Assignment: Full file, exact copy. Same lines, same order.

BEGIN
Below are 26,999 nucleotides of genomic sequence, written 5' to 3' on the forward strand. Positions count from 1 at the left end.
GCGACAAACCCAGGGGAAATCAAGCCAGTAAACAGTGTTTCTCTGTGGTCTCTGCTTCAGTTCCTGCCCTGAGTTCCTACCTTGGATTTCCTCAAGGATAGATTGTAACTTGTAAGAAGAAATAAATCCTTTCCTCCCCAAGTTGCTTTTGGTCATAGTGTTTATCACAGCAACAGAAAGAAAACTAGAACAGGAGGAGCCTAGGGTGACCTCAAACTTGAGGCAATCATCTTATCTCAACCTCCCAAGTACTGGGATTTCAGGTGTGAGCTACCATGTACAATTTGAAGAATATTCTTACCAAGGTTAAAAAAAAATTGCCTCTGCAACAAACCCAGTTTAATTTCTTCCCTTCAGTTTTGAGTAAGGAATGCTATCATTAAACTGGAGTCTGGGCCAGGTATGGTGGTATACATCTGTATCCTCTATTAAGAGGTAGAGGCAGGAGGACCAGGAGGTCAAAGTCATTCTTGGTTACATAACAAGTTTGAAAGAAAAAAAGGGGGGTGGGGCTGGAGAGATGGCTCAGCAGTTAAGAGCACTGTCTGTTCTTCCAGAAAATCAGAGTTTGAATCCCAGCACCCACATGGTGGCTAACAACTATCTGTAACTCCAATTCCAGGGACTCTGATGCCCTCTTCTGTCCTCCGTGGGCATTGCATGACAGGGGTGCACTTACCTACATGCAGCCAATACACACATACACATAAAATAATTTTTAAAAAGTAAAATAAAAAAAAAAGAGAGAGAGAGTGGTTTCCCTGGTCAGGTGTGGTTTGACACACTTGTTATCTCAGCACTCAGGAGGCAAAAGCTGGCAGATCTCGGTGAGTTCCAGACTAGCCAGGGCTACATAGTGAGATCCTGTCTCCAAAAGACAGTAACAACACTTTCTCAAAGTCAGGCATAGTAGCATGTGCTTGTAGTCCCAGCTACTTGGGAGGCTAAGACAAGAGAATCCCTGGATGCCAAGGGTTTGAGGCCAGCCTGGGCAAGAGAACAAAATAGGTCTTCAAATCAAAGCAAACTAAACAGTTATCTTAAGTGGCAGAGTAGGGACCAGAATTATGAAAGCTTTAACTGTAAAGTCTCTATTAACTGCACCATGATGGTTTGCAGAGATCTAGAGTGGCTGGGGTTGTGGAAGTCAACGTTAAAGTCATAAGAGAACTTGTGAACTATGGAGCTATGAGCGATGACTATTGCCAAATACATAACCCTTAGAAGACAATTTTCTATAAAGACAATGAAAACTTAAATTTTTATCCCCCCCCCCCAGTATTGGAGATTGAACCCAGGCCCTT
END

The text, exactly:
Below are 26,999 nucleotides of genomic sequence, written 5' to 3' on the forward strand. Positions count from 1 at the left end.
GCGACAAACCCAGGGGAAATCAAGCCAGTAAACAGTGTTTCTCTGTGGTCTCTGCTTCAGTTCCTGCCCTGAGTTCCTACCTTGGATTTCCTCAAGGATAGATTGTAACTTGTAAGAAGAAATAAATCCTTTCCTCCCCAAGTTGCTTTTGGTCATAGTGTTTATCACAGCAACAGAAAGAAAACTAGAACAGGAGGAGCCTAGGGTGACCTCAAACTTGAGGCAATCATCTTATCTCAACCTCCCAAGTACTGGGATTTCAGGTGTGAGCTACCATGTACAATTTGAAGAATATTCTTACCAAGGTTAAAAAAAAATTGCCTCTGCAACAAACCCAGTTTAATTTCTTCCCTTCAGTTTTGAGTAAGGAATGCTATCATTAAACTGGAGTCTGGGCCAGGTATGGTGGTATACATCTGTATCCTCTATTAAGAGGTAGAGGCAGGAGGACCAGGAGGTCAAAGTCATTCTTGGTTACATAACAAGTTTGAAAGAAAAAAAGGGGGGTGGGGCTGGAGAGATGGCTCAGCAGTTAAGAGCACTGTCTGTTCTTCCAGAAAATCAGAGTTTGAATCCCAGCACCCACATGGTGGCTAACAACTATCTGTAACTCCAATTCCAGGGACTCTGATGCCCTCTTCTGTCCTCCGTGGGCATTGCATGACAGGGGTGCACTTACCTACATGCAGCCAATACACACATACACATAAAATAATTTTTAAAAAGTAAAATAAAAAAAAAAGAGAGAGAGAGTGGTTTCCCTGGTCAGGTGTGGTTTGACACACTTGTTATCTCAGCACTCAGGAGGCAAAAGCTGGCAGATCTCGGTGAGTTCCAGACTAGCCAGGGCTACATAGTGAGATCCTGTCTCCAAAAGACAGTAACAACACTTTCTCAAAGTCAGGCATAGTAGCATGTGCTTGTAGTCCCAGCTACTTGGGAGGCTAAGACAAGAGAATCCCTGGATGCCAAGGGTTTGAGGCCAGCCTGGGCAAGAGAACAAAATAGGTCTTCAAATCAAAGCAAACTAAACAGTTATCTTAAGTGGCAGAGTAGGGACCAGAATTATGAAAGCTTTAACTGTAAAGTCTCTATTAACTGCACCATGATGGTTTGCAGAGATCTAGAGTGGCTGGGGTTGTGGAAGTCAACGTTAAAGTCATAAGAGAACTTGTGAACTATGGAGCTATGAGCGATGACTATTGCCAAATACATAACCCTTAGAAGACAATTTTCTATAAAGACAATGAAAACTTAAATTTTTATCCCCCCCCCCCAGTATTGGAGATTGAACCCAGGCCCTT